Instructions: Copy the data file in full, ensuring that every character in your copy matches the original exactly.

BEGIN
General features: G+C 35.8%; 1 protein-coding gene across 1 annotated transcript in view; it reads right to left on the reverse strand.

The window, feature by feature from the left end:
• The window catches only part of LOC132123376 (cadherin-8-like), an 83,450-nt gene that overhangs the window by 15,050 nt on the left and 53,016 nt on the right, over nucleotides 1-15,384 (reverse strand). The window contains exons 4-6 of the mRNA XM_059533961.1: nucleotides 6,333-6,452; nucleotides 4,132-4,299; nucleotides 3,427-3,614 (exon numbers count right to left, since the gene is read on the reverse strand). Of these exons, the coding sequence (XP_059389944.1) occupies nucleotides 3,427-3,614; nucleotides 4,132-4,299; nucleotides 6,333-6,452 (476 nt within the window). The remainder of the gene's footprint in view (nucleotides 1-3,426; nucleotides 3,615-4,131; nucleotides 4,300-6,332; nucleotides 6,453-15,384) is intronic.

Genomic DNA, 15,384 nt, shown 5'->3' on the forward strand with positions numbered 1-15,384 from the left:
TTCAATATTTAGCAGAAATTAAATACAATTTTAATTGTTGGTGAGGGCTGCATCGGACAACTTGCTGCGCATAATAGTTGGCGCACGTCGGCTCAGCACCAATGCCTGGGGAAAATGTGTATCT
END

General features: G+C 35.8%; 1 protein-coding gene across 1 annotated transcript in view; it reads right to left on the reverse strand.

The window, feature by feature from the left end:
• The window catches only part of LOC132123376 (cadherin-8-like), an 83,450-nt gene that overhangs the window by 15,050 nt on the left and 53,016 nt on the right, over nucleotides 1-15,384 (reverse strand). The window contains exons 4-6 of the mRNA XM_059533961.1: nucleotides 6,333-6,452; nucleotides 4,132-4,299; nucleotides 3,427-3,614 (exon numbers count right to left, since the gene is read on the reverse strand). Of these exons, the coding sequence (XP_059389944.1) occupies nucleotides 3,427-3,614; nucleotides 4,132-4,299; nucleotides 6,333-6,452 (476 nt within the window). The remainder of the gene's footprint in view (nucleotides 1-3,426; nucleotides 3,615-4,131; nucleotides 4,300-6,332; nucleotides 6,453-15,384) is intronic.

Genomic DNA, 15,384 nt, shown 5'->3' on the forward strand with positions numbered 1-15,384 from the left:
TTCAATATTTAGCAGAAATTAAATACAATTTTAATTGTTGGTGAGGGCTGCATCGGACAACTTGCTGCGCATAATAGTTGGCGCACGTCGGCTCAGCACCAATGCCTGGGGAAAATGTGTATCT